California’s Fast Food Wage Hike Law Sparks Concern Among Employers

by Nick

California’s Assembly Bill No.1228 (AB 1228), which came into effect on April 1, 2024, has made fast food workers in the state the highest-paid in the nation. However, the lack of clarity surrounding the law’s coverage has left some employers grappling with uncertainty, as compliance with California’s Labor Code remains paramount.

How did we arrive at this point?

In 2022, California introduced the Fast Food Accountability and Standards Recovery Act (FAST Act) in an effort to reform the fast food industry. Among its provisions, the law aimed to establish a regulatory council within the Department of Industrial Relations with broad authority over the fast food sector, including the ability to raise minimum wages up to $22 per hour by 2023. However, the FAST Act faced opposition from the restaurant industry and chambers of commerce, leading to its suspension until the November 2024 election through California’s referendum process.


Against this backdrop, AB 1228 is viewed as a legislative compromise following the uncertain fate of the FAST Act. AB 1228, now enshrined in California Labor Code §§ 1474 et seq., raised the minimum wage for “fast food restaurant employees” from $16.00 to at least $20.00 per hour. It also established a Fast Food Council with narrower powers compared to the FAST Act, tasked with setting future minimum wage increases and adopting additional employment standards for fast food establishments. Furthermore, AB 1228 removed certain provisions holding franchisors liable for the labor law violations of their franchisees.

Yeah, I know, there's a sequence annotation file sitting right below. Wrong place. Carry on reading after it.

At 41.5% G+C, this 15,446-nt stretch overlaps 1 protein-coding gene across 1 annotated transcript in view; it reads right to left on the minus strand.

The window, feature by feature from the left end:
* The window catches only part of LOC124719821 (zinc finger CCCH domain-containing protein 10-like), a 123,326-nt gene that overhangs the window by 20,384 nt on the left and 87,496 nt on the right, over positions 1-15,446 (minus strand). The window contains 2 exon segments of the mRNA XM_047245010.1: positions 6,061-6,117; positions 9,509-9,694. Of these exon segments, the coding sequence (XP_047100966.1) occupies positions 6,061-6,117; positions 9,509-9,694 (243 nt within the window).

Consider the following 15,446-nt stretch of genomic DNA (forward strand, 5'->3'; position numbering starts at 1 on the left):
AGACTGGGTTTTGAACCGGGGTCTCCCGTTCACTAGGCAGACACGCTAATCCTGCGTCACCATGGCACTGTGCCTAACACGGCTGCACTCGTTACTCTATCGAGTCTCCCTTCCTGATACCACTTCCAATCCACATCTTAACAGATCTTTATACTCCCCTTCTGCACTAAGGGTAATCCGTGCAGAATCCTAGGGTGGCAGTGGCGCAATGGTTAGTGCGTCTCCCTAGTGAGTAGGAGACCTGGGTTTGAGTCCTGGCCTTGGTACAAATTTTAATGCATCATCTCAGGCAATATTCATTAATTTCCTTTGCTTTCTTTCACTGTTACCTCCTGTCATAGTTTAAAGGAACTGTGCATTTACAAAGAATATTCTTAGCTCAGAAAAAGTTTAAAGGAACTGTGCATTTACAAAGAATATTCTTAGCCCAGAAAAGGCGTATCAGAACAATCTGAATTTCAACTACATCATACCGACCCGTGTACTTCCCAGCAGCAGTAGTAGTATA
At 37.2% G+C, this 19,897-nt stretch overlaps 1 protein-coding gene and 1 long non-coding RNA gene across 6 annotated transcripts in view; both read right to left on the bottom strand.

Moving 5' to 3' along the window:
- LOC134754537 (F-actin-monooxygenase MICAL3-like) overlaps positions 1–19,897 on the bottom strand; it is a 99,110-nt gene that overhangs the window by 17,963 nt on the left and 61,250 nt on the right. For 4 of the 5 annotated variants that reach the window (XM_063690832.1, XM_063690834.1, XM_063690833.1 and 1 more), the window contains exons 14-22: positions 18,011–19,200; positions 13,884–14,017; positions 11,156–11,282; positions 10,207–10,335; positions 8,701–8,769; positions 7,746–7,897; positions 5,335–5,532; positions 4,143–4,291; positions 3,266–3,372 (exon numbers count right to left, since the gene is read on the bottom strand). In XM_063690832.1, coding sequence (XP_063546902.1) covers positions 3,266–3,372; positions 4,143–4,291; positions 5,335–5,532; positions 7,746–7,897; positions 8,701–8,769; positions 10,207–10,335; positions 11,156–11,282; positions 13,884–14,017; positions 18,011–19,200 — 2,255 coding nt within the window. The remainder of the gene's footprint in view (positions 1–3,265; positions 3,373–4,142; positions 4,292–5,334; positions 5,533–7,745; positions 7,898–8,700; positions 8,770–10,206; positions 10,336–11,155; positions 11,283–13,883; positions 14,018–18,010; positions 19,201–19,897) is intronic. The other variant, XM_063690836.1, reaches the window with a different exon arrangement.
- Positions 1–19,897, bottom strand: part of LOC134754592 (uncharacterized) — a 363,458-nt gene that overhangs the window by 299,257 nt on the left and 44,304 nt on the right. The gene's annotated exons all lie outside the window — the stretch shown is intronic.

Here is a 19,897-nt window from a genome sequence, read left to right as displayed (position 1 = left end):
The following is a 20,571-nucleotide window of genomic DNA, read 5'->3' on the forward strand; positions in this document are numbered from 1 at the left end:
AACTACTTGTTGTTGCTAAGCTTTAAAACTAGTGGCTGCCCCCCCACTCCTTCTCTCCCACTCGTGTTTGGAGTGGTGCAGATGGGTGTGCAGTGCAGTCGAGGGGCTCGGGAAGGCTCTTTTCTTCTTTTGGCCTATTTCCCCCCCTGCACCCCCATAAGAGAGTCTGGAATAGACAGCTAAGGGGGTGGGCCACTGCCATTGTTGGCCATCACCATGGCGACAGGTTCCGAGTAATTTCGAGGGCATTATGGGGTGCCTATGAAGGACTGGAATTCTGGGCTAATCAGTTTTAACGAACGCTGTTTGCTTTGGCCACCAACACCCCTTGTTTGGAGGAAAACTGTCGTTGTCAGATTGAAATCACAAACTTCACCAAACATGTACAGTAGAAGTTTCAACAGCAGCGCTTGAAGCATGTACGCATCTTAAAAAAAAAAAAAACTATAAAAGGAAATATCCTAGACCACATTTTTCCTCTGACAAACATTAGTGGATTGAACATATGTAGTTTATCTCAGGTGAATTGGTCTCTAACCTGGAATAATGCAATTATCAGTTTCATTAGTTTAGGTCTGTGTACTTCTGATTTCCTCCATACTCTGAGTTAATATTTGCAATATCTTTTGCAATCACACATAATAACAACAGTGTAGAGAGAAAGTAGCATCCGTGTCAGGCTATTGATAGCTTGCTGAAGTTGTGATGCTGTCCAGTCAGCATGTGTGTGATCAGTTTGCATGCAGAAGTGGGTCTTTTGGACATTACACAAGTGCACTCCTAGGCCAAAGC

Who does the law cover?

National fast food chains (and their franchisees) subject to AB 1228 include those meeting specific criteria: having over 60 establishments nationwide, sharing a common brand, primarily offering food and beverages for immediate consumption, providing limited or no table service, and generally expecting patrons to order and pay before consumption.


However, exemptions apply to certain establishments, such as those operating bakeries selling bread as a standalone item, restaurants within grocery stores, and those located in airports, hotels, and similar venues.


Since the law’s enactment, businesses falling outside the exemptions have sought clarity on whether they must adhere to the $20.00 per hour minimum wage requirement. For instance, fast food outlets within retail stores not classified as grocery establishments may need to pay the increased wage rate according to guidance from the Department of Industrial Relations.

In anticipation of potential profitability challenges and legal disputes, many businesses are taking proactive measures, including implementing price adjustments, staff layoffs, and reduced operating hours. The full impact of AB 1228 remains to be seen.

Consequences of non-compliance

Failure to comply with AB 1228 may result in claims for lost wages, statutory penalties, and civil penalties under the California Labor Code Private Attorneys General Act of 2004 (PAGA), among others. Given the potential repercussions, fast food employers are advised to seek legal counsel to determine their obligations under the law.


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